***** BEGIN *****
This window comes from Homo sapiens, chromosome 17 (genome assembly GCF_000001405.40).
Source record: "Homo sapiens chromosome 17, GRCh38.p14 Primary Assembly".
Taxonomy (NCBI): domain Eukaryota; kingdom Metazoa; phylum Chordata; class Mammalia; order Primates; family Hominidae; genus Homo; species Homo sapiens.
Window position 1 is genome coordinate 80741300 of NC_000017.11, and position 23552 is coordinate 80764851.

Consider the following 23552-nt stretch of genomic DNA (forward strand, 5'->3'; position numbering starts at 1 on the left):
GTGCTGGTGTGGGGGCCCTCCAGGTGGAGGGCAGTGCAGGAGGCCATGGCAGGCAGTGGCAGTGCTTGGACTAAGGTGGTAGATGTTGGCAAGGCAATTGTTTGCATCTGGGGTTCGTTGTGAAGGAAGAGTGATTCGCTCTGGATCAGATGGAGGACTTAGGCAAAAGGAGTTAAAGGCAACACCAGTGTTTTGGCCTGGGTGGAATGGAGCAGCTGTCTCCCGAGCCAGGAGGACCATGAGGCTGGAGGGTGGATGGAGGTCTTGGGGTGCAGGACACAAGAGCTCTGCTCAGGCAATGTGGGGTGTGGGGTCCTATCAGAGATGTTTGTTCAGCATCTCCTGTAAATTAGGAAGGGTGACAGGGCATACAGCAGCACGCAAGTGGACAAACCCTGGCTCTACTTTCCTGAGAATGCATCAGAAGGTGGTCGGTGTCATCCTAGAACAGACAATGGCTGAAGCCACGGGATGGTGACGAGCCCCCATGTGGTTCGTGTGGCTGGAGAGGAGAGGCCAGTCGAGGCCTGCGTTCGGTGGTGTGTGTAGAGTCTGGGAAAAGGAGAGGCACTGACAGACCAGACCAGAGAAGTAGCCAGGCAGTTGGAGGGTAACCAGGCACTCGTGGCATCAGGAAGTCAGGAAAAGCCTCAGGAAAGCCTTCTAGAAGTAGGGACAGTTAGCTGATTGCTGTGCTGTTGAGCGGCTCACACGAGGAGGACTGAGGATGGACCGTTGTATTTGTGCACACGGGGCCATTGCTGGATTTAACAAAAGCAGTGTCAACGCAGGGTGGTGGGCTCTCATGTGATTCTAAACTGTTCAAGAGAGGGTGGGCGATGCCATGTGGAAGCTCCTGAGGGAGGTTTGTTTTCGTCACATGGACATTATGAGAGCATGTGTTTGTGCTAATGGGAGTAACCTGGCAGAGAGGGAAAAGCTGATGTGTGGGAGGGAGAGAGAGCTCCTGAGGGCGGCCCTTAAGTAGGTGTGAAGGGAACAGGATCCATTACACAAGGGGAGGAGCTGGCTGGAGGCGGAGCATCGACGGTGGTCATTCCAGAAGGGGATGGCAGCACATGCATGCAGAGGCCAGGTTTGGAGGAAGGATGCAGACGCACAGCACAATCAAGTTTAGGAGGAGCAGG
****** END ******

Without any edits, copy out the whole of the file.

This window comes from Homo sapiens, chromosome 17 (genome assembly GCF_000001405.40).
Source record: "Homo sapiens chromosome 17, GRCh38.p14 Primary Assembly".
Taxonomy (NCBI): domain Eukaryota; kingdom Metazoa; phylum Chordata; class Mammalia; order Primates; family Hominidae; genus Homo; species Homo sapiens.
Window position 1 is genome coordinate 80741300 of NC_000017.11, and position 23552 is coordinate 80764851.

Consider the following 23552-nt stretch of genomic DNA (forward strand, 5'->3'; position numbering starts at 1 on the left):
GTGCTGGTGTGGGGGCCCTCCAGGTGGAGGGCAGTGCAGGAGGCCATGGCAGGCAGTGGCAGTGCTTGGACTAAGGTGGTAGATGTTGGCAAGGCAATTGTTTGCATCTGGGGTTCGTTGTGAAGGAAGAGTGATTCGCTCTGGATCAGATGGAGGACTTAGGCAAAAGGAGTTAAAGGCAACACCAGTGTTTTGGCCTGGGTGGAATGGAGCAGCTGTCTCCCGAGCCAGGAGGACCATGAGGCTGGAGGGTGGATGGAGGTCTTGGGGTGCAGGACACAAGAGCTCTGCTCAGGCAATGTGGGGTGTGGGGTCCTATCAGAGATGTTTGTTCAGCATCTCCTGTAAATTAGGAAGGGTGACAGGGCATACAGCAGCACGCAAGTGGACAAACCCTGGCTCTACTTTCCTGAGAATGCATCAGAAGGTGGTCGGTGTCATCCTAGAACAGACAATGGCTGAAGCCACGGGATGGTGACGAGCCCCCATGTGGTTCGTGTGGCTGGAGAGGAGAGGCCAGTCGAGGCCTGCGTTCGGTGGTGTGTGTAGAGTCTGGGAAAAGGAGAGGCACTGACAGACCAGACCAGAGAAGTAGCCAGGCAGTTGGAGGGTAACCAGGCACTCGTGGCATCAGGAAGTCAGGAAAAGCCTCAGGAAAGCCTTCTAGAAGTAGGGACAGTTAGCTGATTGCTGTGCTGTTGAGCGGCTCACACGAGGAGGACTGAGGATGGACCGTTGTATTTGTGCACACGGGGCCATTGCTGGATTTAACAAAAGCAGTGTCAACGCAGGGTGGTGGGCTCTCATGTGATTCTAAACTGTTCAAGAGAGGGTGGGCGATGCCATGTGGAAGCTCCTGAGGGAGGTTTGTTTTCGTCACATGGACATTATGAGAGCATGTGTTTGTGCTAATGGGAGTAACCTGGCAGAGAGGGAAAAGCTGATGTGTGGGAGGGAGAGAGAGCTCCTGAGGGCGGCCCTTAAGTAGGTGTGAAGGGAACAGGATCCATTACACAAGGGGAGGAGCTGGCTGGAGGCGGAGCATCGACGGTGGTCATTCCAGAAGGGGATGGCAGCACATGCATGCAGAGGCCAGGTTTGGAGGAAGGATGCAGACGCACAGCACAATCAAGTTTAGGAGGAGCAGG